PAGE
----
@media screen and (min-width: 800px) {
    img { display: none }
    img[src*="high"] { display: inline }

    However this can get messy as well and explicitly identifying content to be loaded on different media events in the HTML might be better than changing browser loading behavior and dealing with delayed CSS or other external requests to load. Not to mention other unintended consequences of changing how browsers load assets.


  • HTML got eaten, here it is again…

    <img src="low.jpg">
    <img src="med.jpg" class="hq">
    <img src="high.jpg" class="hq">


  • Anselm Hannemann

    I don’t like to mix HTML and CSS here. We search for a HTML only (which means semantic-only) solution.

    I think we cannot address this properly right now. We could introduce HTML-variables/tpls but this would open another big(!) topic which has to be discussed separately. So I think we should focus on our initial solution.

    <template for=" or #id or .class">

    But we should also consider what attribute to use for src elements as identifier. I don’t like class because class is for CSS purposes and classification but we are giving namespaces here. So type or name would be preferred by me.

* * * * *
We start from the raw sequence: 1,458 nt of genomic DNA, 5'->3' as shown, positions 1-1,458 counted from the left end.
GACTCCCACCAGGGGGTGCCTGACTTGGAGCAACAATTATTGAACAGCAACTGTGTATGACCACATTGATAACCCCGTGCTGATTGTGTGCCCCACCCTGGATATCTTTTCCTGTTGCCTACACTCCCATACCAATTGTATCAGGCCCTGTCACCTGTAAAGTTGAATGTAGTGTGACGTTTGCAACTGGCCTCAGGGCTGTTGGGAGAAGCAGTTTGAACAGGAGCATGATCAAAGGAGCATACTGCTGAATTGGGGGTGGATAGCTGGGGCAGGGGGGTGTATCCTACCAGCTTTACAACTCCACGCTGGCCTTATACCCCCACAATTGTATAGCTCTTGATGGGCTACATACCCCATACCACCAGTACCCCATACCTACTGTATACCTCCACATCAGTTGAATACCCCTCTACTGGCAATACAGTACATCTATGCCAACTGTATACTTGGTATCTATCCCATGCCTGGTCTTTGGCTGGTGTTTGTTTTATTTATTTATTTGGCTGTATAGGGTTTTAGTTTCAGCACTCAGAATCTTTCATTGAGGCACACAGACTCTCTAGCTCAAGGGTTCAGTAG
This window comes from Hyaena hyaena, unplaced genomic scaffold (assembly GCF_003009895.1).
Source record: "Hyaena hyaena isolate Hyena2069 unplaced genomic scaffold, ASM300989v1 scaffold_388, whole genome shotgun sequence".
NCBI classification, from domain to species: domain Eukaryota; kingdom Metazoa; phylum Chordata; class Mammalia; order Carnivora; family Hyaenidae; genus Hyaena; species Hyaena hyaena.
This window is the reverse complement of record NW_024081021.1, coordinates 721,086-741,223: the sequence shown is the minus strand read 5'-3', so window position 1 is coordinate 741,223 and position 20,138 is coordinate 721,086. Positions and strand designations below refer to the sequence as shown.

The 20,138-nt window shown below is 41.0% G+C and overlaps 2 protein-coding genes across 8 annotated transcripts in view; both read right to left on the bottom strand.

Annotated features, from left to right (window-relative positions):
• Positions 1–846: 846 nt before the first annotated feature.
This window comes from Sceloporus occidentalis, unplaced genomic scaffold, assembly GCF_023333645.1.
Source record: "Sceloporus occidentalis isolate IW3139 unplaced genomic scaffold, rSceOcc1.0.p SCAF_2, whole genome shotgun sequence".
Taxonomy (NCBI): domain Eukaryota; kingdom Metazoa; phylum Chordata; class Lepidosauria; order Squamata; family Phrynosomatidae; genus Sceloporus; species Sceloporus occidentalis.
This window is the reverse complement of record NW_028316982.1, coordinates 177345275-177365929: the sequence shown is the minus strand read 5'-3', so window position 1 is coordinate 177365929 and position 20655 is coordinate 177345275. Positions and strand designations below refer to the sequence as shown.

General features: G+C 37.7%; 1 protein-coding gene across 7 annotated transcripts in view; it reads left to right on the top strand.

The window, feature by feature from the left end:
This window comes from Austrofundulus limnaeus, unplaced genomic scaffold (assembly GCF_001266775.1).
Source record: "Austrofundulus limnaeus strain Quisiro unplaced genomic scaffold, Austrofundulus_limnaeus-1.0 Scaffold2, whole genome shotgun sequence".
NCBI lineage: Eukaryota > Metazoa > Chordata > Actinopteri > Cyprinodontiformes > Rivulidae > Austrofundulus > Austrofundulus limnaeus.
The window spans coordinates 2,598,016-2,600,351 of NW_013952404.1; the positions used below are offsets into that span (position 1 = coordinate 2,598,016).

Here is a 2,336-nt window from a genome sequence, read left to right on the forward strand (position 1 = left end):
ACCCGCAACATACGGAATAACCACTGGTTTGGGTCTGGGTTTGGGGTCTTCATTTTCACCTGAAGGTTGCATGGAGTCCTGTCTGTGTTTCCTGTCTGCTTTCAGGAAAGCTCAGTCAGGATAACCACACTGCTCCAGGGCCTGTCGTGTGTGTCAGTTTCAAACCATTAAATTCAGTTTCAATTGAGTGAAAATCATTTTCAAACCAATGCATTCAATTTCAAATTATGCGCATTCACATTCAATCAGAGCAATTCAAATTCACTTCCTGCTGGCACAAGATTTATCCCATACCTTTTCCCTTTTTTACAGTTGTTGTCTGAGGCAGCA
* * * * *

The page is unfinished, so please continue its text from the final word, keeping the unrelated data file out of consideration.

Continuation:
• The other reason I don’t like having the triggering mechanism inline with the picture element is because of what happens when designs change in a year or two?

    We have the same HTML, which has the same embedded CSS in the picture element, which may well no longer be correct for the design – we are embedding *presentational* attributes into the HTML tag itself.

    That is a maintenance nightmare waiting to happen – especially if there is no templating system. Imagine having to re-write *every single picture* because the design of the site changed…


    • Anselm Hannemann

      We never should have presentational attributes besides id and class (and media) on our new tag.

      I don’t understand what you mean by maintenance. If you change one picture, you have to change all files surely. That’s how it works if you work responsive. But you have choices like search and replace for that.
      And you shouldn’t have your site-layout in HTML basically, right?


      • The maintainence thing is best explained in my blog post:

        But to summarise; we are re-declaring the exact same tests for adaption points in every single picture element on a page. If there are 20 images, there are 20 identical tests on that one page. And that doesn’t include the same tests being run in CSS and JS.

        Now, imagine a change of design next year. Every single one of the picture elements throughout the entire site will need to be updated to match the new design.

        In short, this has the potential to be a nightmare for DRY principles and is baking *design* adaption into *semantic* HTML. This is a big problem not from a functional standpoint, but from an authoring standpoint. It’s not flexible or efficient.


      • Oh, and chances are very good that it will be a CMS generating images at requested sizes – I don’t think it’s realistic at all to manually author 4 or 5 sizes of the same image to curate, for an entire site.